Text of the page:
Dollar bonds sold by China’s property developers are being lapped up by investors, lured by the companies’ stronger earnings and improving credit profiles.
Notes sold in July and August by Chinese developers attracted orders 6.3 times the issue size, compared with 2.5 times in May and June, according to data compiled by Bloomberg where deal statistics are available. The firms are taking advantage of the better sentiment, with bond sales rising to a record $35.2 billion this year.
“In China, we still like the property sector,” said Ken Hu, chief investment officer for Asia-Pacific fixed income at Invesco Hong Kong Ltd. Property companies’ sales and cash flows are pretty strong and their inventory levels have been improving, he said.
The revitalization of the Chinese property bond market, which has a track record of debentures and regulator scrutiny, has helped drive Asian high-yield issuance to a peak of $39 billion in 2017, with developer debt about 60 percent of that total. It’s also buoying the wider dollar bond market, with issuers in Asia excluding Japan selling a record $193.6 billion of dollar notes so far this year, an 80 percent jump from the same period last year.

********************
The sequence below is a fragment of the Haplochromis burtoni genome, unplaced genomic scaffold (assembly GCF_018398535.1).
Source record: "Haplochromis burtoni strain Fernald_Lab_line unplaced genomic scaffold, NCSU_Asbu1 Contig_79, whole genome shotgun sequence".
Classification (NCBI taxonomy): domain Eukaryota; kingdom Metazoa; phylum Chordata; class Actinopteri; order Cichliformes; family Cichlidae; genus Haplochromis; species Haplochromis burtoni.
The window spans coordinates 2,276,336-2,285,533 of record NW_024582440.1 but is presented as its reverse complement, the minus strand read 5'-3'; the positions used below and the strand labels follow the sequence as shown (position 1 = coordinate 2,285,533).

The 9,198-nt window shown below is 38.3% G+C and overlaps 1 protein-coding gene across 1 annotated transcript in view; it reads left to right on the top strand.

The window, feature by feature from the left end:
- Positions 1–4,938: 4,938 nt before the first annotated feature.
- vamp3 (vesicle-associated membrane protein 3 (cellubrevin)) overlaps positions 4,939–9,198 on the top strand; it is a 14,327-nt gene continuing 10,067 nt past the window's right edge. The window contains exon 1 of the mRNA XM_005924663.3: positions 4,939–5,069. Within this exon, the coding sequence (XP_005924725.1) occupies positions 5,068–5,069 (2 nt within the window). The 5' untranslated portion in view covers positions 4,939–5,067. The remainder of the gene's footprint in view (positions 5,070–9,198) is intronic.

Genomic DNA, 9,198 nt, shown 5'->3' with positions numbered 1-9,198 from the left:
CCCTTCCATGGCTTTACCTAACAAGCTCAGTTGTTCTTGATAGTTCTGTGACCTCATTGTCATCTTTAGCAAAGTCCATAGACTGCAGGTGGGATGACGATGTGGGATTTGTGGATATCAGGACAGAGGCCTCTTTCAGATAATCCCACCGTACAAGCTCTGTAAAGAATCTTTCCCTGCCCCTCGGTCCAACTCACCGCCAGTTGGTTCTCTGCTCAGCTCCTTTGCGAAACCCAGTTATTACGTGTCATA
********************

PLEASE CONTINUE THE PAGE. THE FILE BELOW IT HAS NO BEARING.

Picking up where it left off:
Building companies’ fundamentals have been burnished in 2017, with Moody’s Investors Service saying it sees the number of negative outlooks in the sector declining slightly over the next six to 12 months. Ten leading developers that have reported first-half results saw gross margins expand to an average 30.2 percent, according to calculations based on earnings reports. Six of the ten developers, meanwhile, raised sales targets this earnings season, signaling ever-growing demand from buyers.
But while the bonds are finding favor with investors, the sector is still not devoid of risk, as the experience of Wanda Properties International Co. shows.
The firm’s $600 million of notes due 2024 dropped by more than three cents on the dollar Aug. 28 after Chinese media reported the billionaire chairman of its parent company, Wang Jianlin, was stopped with his family at Tianjin airport near Beijing as they were about to depart for London. Dalian Wanda Group Co. later refuted the story, helping the bonds recover losses.
And at the end of June, Greenland Holdings Corp., China’s fourth-biggest developer by property sales, said it had overdue loans of 457.5 million yuan ($69.5 million) in some units in China’s northeast province of Liaoning.
Non-investment grade dollar-bond yields have been in retreat in Asia, slipping about 20 basis points from a recent high reached at the end of July, according to a JPMorgan gauge.
The subscription ratio for all dollar-denominated notes in Asia ex-Japan in August eased to 3.9 times from 4.1 times in July, according to data compiled by Bloomberg, where deal statistics are available. At 4.3 times, May had the highest subscription ratio this year.